Lehrer then moved to Washington, D.C., where he worked as public affairs coordinator for PBS and as a correspondent for the National Public Affairs Center for Television (NPACT). At NPACT, Lehrer teamed up with Robert MacNeil to provide live coverage of the Senate Watergate hearings, broadcast on PBS. It was the beginning of a partnership that would last more than 20 years, as Lehrer and MacNeil co-hosted The MacNeil/Lehrer Report (originally The Robert MacNeil Report) from 1976 to 1983, and The MacNeil/Lehrer NewsHour from 1983 to 1995. In 1995, MacNeil left the show, but Lehrer soldiered on as solo anchor and executive editor of The NewsHour with Jim Lehrer.
When he wasn't busy hosting the country's first hour-long news program, Lehrer wrote and published books, including a series of mystery novels featuring his fictional lieutenant governor, One-Eyed Mack, and a political satire, The Last Debate. Lehrer surprised critics and won new readers with his breakout success, White Widow, the "tender and tragic" (Washington Post) tale of a small-town Texas bus driver. He followed it with the bestselling Purple Dots, a "high-spirited Beltway romp" (The New York Times Book Review), and The Special Prisoner, about a WWII bomber pilot whose brutal experiences in a Japanese P.O.W. camp come back to haunt him 50 years later. His recent novel No Certain Rest recounts the quest of a U.S. Parks Department archaeologist to solve a murder committed during the Civil War.
Across this wide range of subjects, Lehrer is known for his careful plotting and even more careful research. Clearly, this is a man who cares about good stories -- but which is more important to him, journalism or fiction? Lehrer once admitted that he's known as "the TV guy who also writes books. Someday, maybe it will go the other way and I'll be the novelist who also does television."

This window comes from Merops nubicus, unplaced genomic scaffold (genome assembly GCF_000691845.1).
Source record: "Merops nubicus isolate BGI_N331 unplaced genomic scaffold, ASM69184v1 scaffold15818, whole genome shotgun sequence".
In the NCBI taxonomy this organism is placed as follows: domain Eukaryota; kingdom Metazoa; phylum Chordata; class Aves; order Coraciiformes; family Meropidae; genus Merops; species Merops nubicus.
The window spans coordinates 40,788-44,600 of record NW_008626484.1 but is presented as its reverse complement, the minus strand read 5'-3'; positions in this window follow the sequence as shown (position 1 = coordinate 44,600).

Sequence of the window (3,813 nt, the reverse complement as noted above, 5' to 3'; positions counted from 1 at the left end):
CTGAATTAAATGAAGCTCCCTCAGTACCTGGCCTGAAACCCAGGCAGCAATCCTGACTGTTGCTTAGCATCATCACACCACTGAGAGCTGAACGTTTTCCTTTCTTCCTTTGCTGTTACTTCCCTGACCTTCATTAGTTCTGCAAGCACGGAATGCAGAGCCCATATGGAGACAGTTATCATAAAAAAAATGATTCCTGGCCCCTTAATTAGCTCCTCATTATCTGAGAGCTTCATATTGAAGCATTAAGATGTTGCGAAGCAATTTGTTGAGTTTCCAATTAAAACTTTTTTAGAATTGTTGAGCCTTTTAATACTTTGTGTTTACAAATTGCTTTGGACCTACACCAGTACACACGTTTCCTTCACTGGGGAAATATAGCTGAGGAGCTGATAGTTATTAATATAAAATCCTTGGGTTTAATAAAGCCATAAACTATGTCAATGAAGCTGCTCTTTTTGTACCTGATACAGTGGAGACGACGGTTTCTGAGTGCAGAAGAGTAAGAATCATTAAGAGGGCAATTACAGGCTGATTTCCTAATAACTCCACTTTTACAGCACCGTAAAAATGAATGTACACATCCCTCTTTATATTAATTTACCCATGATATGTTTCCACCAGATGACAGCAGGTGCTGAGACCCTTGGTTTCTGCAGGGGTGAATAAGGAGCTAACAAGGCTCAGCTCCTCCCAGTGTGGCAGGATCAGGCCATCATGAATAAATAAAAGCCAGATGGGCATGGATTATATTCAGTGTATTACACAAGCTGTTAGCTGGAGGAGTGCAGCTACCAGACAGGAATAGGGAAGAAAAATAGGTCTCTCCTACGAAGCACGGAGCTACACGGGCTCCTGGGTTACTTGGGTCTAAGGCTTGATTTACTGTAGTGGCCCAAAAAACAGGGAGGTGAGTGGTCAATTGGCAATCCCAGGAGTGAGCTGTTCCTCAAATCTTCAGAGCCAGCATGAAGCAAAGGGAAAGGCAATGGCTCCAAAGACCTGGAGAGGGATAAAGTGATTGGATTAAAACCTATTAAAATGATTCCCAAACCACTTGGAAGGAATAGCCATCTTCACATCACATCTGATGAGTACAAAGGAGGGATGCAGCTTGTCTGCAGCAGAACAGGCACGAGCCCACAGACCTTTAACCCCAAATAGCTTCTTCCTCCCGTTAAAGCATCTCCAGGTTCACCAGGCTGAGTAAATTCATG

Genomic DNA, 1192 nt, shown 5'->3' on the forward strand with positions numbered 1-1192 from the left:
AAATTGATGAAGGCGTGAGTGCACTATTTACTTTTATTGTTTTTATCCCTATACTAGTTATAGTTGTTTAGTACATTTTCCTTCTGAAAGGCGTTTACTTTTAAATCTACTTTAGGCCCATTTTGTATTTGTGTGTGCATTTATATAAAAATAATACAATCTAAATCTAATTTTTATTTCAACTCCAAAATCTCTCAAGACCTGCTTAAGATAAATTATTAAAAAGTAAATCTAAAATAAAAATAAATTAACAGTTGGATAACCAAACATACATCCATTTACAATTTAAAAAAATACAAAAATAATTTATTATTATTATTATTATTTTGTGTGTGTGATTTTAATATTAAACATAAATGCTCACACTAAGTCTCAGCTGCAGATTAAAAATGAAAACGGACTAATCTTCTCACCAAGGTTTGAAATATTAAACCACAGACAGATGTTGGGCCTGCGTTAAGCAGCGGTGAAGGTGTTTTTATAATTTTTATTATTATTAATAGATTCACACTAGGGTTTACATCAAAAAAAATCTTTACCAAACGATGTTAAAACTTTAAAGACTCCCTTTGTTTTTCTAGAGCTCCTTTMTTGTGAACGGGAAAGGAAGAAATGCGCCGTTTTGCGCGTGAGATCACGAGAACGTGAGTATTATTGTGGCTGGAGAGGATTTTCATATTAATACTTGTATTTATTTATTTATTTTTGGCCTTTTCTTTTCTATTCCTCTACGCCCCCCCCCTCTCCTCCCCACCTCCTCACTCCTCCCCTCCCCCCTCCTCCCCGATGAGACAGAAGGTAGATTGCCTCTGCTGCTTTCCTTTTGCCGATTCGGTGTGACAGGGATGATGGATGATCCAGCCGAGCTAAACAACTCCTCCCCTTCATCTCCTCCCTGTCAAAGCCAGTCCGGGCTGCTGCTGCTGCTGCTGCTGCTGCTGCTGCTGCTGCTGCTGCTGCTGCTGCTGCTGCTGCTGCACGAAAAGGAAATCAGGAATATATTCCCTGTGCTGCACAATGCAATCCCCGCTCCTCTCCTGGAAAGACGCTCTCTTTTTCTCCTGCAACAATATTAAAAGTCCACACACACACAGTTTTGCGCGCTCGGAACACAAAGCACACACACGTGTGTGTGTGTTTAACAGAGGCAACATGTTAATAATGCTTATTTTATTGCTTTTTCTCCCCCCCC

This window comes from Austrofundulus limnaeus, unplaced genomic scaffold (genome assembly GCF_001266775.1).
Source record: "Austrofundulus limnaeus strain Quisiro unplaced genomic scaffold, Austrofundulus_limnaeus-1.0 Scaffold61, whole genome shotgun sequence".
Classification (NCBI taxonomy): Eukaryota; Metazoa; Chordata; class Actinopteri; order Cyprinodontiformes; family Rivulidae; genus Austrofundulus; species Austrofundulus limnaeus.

(born April 13, 1743, Shadwell, Va.died July 4, 1826, Monticello, Va., U.S.) Third president of the U.S. (180109). He was a planter and became a lawyer in 1767. While a member of the House of Burgesses (176975), he initiated the Virginia Committee of Correspondence (1773) with Richard Henry Lee and Patrick Henry. In 1774 he wrote the influential A Summary View of the Rights of British America, stating that the British Parliament had no authority to legislate for the colonies. A delegate to the Second Continental Congress, he was appointed to the committee to draft the Declaration of Independence and became its primary author. He was elected governor of Virginia (177981) but was unable to organize effective opposition when British forces invaded the colony (178081). Criticized for his conduct, he retired, vowing to remain a private citizen. Again a member of the Continental Congress (178385), he drafted the first of the Northwest Ordinances for dividing and settling the Northwest Territory. In 1785 he succeeded Benjamin Franklin as U.S. minister to France. Appointed the first secretary of state (179093) by George Washington, he soon became embroiled in a bitter conflict with Alexander Hamilton over the country's foreign policy and their opposing interpretations of the Constitution. Their divisions gave rise to political factions and eventually to political parties. Jefferson served as vice president (17971801) under John Adams but opposed Adams's signing of the Alien and Sedition Acts (1798); the Virginia and Kentucky Resolutions, adopted by the legislatures of those states in 1798 and 1799 as a protest against the Acts, were written by Jefferson and James Madison. In the presidential election of 1800 Jefferson and Aaron Burr received the same number of votes in the electoral college; the decision was thrown to the U.S. House of Representatives, which chose Jefferson on the 36th ballot. As president, Jefferson attempted to reduce the powers of the embryonic federal government and to eliminate the national debt; he also dispensed with a great deal of the ceremony and formality that had attended the office of president to that time. In 1803 he oversaw the Louisiana Purchase, which doubled the land area of the country, and he authorized the Lewis and Clark Expedition. In an effort to force Britain and France to cease their molestation of U.S. merchant ships during the Napoleonic Wars, he signed the Embargo Act. In 1809 he retired to his plantation, Monticello, where he pursued his interests in science, philosophy, and architecture. He served as president of the American Philosophical Society (17971815), and in 1819 he founded and designed the University of Virginia. In 1812, after a long estrangement, he and Adams were reconciled and began a lengthy correspondence that illuminated their opposing political philosophies. They died within hours of each other on July 4, 1826, the 50th anniversary of the signing of the Declaration of Independence. Though a lifelong slaveholder, Jefferson was an anomaly among the Virginia planter class for his support of gradual emancipation. In January 2000 the Thomas Jefferson Memorial Foundation accepted the conclusion, supported by DNA evidence, that Jefferson had fathered at least one child with Sally Hemings, one of his house slaves.